To me the most disturbing thing was not the use of a Sri Lankan decoy in Channel 4’s Sting operation on Cambridge Analytica. It’s the creepy statement by the chief exec of Cambridge Analytica caught in the sting :

“We just put information into the bloodstream to the internet and then watch it grow, give it a little push every now and again over time to watch it take shape. And so this stuff infiltrates the online community and expands but with no branding – so it’s unattributable, untrackable.”

 

 
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Posted by on March 20, 2018 in Communications

 

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Facebook, just like nicotine, has no good patch

About eight years ago, I would begin a workshop with an opening line that went something like this: Facebook is the greatest, most irresistible social network ever designed.by the CIA. Not factual, or course, but it got attendees to ponder how surveillance had become so easy, with no need for wiretaps, or laws such as FISA or ECPA.

Well, it’s now normal for journalists to talk of Facebook as being the great harvesting ground of big data organizations that use it to surveil and/or target users. That includes our friends and family in our networks. Social media addiction feeds the algorithm. Here’s what Mashable’s Damon Beres just wrote that it’s time to protect yourself -and your friends –from Facebook:

“The photos you post are interpreted by Facebook’s programs to automatically recognize your face; the interests you communicate via text are collated and cross-examined by algorithms to serve you advertising. Our virtual social connections enrich this marketing web and make advertisers more powerful. And many of us open the app to scroll without really knowing why. Facebook literally presents us with a “feed.” We are users the way drug addicts are users, and we’re used like a focus group is used to vet shades of red in a new can of Coca-Cola.”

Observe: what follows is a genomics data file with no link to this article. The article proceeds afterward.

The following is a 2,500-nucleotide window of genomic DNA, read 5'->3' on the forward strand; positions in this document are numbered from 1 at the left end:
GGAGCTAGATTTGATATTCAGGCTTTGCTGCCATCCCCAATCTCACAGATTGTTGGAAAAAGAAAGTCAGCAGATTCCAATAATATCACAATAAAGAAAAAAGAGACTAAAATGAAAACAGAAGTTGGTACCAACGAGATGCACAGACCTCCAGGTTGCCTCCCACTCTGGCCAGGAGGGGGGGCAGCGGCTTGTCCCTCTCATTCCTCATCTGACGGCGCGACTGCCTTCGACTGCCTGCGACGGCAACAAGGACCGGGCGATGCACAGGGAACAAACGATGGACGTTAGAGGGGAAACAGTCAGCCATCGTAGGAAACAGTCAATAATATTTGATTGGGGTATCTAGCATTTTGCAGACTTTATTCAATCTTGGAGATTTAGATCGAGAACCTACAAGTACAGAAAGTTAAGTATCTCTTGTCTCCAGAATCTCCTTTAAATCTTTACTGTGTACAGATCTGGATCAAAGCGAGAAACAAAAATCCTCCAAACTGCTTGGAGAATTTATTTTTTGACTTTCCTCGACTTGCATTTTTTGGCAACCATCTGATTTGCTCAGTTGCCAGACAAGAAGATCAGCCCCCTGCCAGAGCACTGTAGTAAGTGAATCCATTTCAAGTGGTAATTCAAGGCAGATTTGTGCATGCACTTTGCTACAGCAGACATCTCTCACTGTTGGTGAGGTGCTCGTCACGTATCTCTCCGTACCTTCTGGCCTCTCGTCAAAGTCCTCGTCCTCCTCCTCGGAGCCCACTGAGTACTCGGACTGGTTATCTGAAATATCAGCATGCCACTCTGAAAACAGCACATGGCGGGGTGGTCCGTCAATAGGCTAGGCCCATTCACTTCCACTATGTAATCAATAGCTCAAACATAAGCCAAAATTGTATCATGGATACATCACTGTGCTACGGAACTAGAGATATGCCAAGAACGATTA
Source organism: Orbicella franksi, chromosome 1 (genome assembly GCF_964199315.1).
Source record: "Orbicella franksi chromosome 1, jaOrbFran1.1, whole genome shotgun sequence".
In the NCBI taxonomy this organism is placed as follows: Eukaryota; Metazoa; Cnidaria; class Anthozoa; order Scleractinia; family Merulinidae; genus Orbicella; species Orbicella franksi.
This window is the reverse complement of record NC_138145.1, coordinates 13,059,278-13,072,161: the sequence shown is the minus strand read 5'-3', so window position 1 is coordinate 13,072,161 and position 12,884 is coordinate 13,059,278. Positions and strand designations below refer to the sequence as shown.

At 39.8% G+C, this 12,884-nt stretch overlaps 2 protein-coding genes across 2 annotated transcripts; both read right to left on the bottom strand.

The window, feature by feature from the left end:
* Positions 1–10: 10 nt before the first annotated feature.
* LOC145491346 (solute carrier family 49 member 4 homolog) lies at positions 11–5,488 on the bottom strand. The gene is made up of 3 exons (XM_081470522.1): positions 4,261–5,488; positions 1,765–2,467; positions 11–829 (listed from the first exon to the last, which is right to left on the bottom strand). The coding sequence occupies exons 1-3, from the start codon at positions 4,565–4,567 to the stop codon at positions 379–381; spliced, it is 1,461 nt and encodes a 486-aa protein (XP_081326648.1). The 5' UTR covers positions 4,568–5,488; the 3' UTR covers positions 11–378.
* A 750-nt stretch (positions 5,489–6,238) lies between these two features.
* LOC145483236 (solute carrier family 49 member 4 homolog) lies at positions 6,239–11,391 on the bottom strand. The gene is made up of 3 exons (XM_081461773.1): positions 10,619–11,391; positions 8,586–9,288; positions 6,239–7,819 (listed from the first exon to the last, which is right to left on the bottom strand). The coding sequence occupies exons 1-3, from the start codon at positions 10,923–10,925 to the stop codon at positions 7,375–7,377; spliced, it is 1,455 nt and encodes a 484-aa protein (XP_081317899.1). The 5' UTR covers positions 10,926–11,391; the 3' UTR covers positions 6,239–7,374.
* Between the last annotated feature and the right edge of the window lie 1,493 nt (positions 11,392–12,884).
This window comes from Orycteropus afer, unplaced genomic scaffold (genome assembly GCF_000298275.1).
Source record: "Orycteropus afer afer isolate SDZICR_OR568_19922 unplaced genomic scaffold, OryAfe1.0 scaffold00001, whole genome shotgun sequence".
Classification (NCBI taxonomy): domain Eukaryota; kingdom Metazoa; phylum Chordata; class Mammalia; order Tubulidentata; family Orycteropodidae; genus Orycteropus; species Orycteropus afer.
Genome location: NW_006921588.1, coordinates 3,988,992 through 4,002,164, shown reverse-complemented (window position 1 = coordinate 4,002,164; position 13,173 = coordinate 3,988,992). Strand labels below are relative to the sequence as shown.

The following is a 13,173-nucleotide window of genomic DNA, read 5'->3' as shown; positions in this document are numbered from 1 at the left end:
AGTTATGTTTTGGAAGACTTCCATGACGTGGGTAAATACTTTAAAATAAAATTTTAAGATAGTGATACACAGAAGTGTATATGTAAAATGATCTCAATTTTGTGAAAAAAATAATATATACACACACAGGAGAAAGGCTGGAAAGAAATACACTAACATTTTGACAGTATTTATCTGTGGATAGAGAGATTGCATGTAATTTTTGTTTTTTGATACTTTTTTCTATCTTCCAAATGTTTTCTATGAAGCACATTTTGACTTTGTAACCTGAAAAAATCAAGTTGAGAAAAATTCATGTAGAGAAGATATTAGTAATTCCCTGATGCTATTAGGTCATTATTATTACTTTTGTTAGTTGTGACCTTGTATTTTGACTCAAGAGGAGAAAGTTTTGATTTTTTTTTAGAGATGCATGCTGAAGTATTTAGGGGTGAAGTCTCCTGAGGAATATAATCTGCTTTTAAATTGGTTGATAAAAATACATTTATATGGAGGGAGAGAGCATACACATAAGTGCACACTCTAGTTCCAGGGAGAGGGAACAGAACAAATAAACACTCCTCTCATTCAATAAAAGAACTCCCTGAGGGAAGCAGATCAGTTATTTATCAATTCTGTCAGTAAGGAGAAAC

He uses the analogy of the Marlboro Man, and the rugged cowboy appeal that continued to lure ‘users’ into a deadly nicotine habit, despite the truth which tobacco companies hid, and were reluctantly forced to admit.

So what to do? Some of my friends have quit Facebook. I haven’t yet. But I do recommend limiting data that algorithms could vacuum up: birthdays, business information, opinions related to our social causes, political rants and things we purchase online. No public displays of affection for family birthdays, anniversaries and such. (Birthday cards and letters were invented for this; despite claims to the contrary they haven’t gone out of style.) And Selfies! –unless you don’t mind feeding facial recognition algorithms now being used in many, many locations.

Deleting some of this now is a bit too late, but like the nicotine patch, it’s better than the alternatives. Unless your family and friends don’t mind the creepy second-hand smoke…

 

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Still publishing Newsletters? We do!

I’ve often said I still read newsletters. From the quirky Trader Joes’ black-and-white ‘Fearless Flyer,‘ to those that come in the mail, often unsolicited. A good friend, a realtor, publishes and mails us an information-filled newsletter that is a delight to read each month. And there are many more – we just don’t give them enough credit in an everything’s-on-Facebook kind of era.

What’s your favorite newsletter? Does it still get printed or has it turned digital? I’m curious.

The case for newsletters has been debated ad nauseam. Most tend to get into the print vs email debate. But I don’t think it’s an either/or. It could be both. Sure, the reading habit is on life-support in some places. But we’re not going to pull the plug.

And so in school, some of us continue this tradition as a way to communicate with parents and the community as to what goes on in our classes in Music, Art, Library and Media Center, PE, and Computers & Tech. Here’s our latest Specials Newsletter – the March 2018 issue.